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JWST’s Mirrors’ Golden Glow
That’s no flower. That’s the eye behind what will be the planet’s most amazing telescope.
The James Webb Space Telescope is currently under construction at NASA’s Goddard Space Flight Center just outside of Washington, D.C. The ‘scope is designed to observe the Universe in infrared light, and ordinary glass, even the substances used to make visible light telescopes, won’t do. Infrared light passes through it, or doesn’t reflect efficiently.
Gold, however, is an excellent reflector of IR light, so each of JWST’s 18 hexagonal mirrors is coated in an extremely thin layer of gold, only a fraction of a micron thick. Each mirror only needs about 3 grams of gold, which is actually pretty cheap compared with the other components of the observatory. It looks odd to our eyes, but to an object emitting IR light, those are nearly perfect mirrors.
This photo is pretty remarkable. The individual mirrors are about 1.3 meters (a little more than 4 feet) across, but weigh a mere 20 kilos (45 pounds). This was achieved by using lightweight beryllium for the backing, and cutting away most of that to leave a triangular ribbed web of metal. When you’re going to space, weight is an issue, but not at the cost of stability; beryllium gives both low mass and high structural support.
The gold is deposited on the mirrors using what’s called vacuum deposition; the mirrors are placed in a vacuum chamber and the gold is deposited as a vapor, allowing the surface to be built up at one atomic layer at a time. This allows for a very smooth finish, and high reflectivity for the mirror. The process is described in this “Behind the Webb” podcast from the Space Telescope Science Institute:
The mirrors were completed in 2012 at Ball Aerospace in Boulder, Colorado; I attended a celebration of the event. They’re pretty amazing to look at, beautiful in both color and symmetry. Incidentally, NASA has a webcam (called the WebbCam, of course) set up in the clean room where JWST is being prepped, so you can watch what’s going on live.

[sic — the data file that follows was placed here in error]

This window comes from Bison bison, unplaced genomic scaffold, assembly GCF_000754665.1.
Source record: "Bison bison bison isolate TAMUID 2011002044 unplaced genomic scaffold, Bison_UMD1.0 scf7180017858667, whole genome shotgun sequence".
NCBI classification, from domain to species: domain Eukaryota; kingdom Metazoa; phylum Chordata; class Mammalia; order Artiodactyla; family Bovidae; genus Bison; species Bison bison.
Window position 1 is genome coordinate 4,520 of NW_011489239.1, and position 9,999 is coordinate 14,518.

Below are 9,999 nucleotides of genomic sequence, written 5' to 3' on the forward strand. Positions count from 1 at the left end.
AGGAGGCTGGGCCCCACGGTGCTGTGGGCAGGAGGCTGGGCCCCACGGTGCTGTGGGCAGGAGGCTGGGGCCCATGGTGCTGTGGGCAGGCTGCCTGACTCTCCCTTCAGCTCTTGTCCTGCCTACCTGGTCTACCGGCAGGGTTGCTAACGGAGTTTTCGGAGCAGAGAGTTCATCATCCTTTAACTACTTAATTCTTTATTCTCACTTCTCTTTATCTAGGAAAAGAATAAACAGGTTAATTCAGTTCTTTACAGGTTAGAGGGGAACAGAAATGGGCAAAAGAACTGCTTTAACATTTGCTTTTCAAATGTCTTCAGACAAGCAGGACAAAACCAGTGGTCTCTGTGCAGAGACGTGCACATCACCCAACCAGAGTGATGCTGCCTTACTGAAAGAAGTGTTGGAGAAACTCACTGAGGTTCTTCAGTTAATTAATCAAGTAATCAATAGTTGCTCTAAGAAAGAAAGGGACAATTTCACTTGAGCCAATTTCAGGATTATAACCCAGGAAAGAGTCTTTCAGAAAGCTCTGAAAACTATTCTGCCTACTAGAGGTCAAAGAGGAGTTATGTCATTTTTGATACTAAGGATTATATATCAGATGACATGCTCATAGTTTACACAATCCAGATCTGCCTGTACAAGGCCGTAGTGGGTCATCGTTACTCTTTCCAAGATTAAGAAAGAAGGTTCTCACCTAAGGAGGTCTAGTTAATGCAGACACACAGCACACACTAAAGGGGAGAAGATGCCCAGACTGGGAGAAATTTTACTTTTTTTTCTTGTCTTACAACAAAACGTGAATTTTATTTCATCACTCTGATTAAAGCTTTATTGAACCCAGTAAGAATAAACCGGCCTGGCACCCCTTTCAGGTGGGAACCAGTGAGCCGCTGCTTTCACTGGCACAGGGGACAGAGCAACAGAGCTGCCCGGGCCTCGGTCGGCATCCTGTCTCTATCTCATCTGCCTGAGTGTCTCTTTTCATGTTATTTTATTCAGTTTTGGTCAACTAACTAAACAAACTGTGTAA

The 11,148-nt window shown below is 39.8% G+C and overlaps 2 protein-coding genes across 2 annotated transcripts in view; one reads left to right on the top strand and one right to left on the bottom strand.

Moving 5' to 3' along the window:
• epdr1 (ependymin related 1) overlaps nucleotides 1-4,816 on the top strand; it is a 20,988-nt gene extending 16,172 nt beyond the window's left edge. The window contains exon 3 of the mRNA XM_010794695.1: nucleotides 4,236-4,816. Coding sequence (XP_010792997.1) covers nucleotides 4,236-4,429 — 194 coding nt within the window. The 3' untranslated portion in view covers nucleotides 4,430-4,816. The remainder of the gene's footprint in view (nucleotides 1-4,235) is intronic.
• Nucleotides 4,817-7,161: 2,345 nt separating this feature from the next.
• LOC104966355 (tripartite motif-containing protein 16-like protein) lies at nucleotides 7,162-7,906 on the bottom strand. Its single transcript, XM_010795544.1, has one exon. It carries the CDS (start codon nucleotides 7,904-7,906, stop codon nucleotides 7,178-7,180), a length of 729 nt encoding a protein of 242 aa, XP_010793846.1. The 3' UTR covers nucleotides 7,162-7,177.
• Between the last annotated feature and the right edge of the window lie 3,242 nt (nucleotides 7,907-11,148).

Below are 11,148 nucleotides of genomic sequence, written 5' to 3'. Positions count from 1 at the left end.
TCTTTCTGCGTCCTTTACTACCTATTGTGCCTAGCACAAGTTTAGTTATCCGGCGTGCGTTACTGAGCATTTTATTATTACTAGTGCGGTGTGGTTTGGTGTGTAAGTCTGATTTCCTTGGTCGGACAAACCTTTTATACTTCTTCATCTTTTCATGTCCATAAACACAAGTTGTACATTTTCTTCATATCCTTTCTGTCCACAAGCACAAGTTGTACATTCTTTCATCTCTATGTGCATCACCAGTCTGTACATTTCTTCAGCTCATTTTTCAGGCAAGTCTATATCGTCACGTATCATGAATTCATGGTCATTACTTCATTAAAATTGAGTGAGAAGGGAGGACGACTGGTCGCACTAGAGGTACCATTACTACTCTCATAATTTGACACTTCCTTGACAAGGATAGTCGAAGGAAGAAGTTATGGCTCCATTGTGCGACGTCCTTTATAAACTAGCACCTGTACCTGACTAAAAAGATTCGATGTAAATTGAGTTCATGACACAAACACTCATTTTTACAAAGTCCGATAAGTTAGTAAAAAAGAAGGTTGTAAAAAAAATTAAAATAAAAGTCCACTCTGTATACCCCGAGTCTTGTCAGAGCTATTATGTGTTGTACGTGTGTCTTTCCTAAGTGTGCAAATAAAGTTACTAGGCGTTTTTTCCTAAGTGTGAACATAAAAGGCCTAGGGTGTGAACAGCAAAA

The final design has the 18 mirrors in the flower pattern you can see in the first photo. Lying across it is the V-shaped boom holding the secondary mirror (you can see it just in front of the bunny-suited technician standing on the orange platform on the left). After launch, that boom will extend up, so the secondary mirror is pointed down at the center of the primary array; light from celestial objects will bounce off the primary array into the secondary mirror, then back down through the central hole in the primary to the instruments (cameras) that will be behind the mirror. The hexagonal mirrors have actuators on the back that allow their positions to be adjusted; each will be carefully aimed so they act in concert.
Oh, did I mention the entire 6.5 meter–wide primary array will be folded up when it’s launched on the Ariane 5 rocket, then open up like the flower it resembles once it’s in space? Yeah, that’s pretty amazing, too. Once opened and adjusted, the mirrors should be aligned to almost nanometer accuracy.
That will happen about six days after launch, while JWST is still on its way to its final destination: a gravitational resting spot called the Langrange 2 point, about 1.6 million kilometers from Earth away from the Sun. There, the gravity of the two objects balances with the orbital centrifugal force, providing a volume of space where spacecraft can maintain position easily without too much adjusting.
At that point, the observatory is more or less on its own. We can’t send astronauts to upgrade or repair it like we have with Hubble, so all these intricate dances (including deploying the folded-up tennis-court-size sunshade) have to work pretty much perfectly.
This’ll be quite a thing when it all happens. Expect a lot of nervous tweets from me and every other astronomer on the planet when it does. But all this technology has been tested in one way or another on Earth and in space, so hopefully the procedure will go well, and the roughly $10 billion ‘scope will be ready to go. It’s bigger and in many ways more powerful than Hubble, able to detect planets around other stars, stars being born that are otherwise hidden by thick shrouds of dust, asteroids and comets in our solar system, galaxies at the thin hairy edge of the observable Universe … and who knows, maybe even Planet Nine, if it’s out there.
But that’s still in the future. But not too far in the future! 2018 is coming soon, and then perhaps we’ll see a revolution in astronomy as big as the one in 1990, when Hubble itself was lofted into space.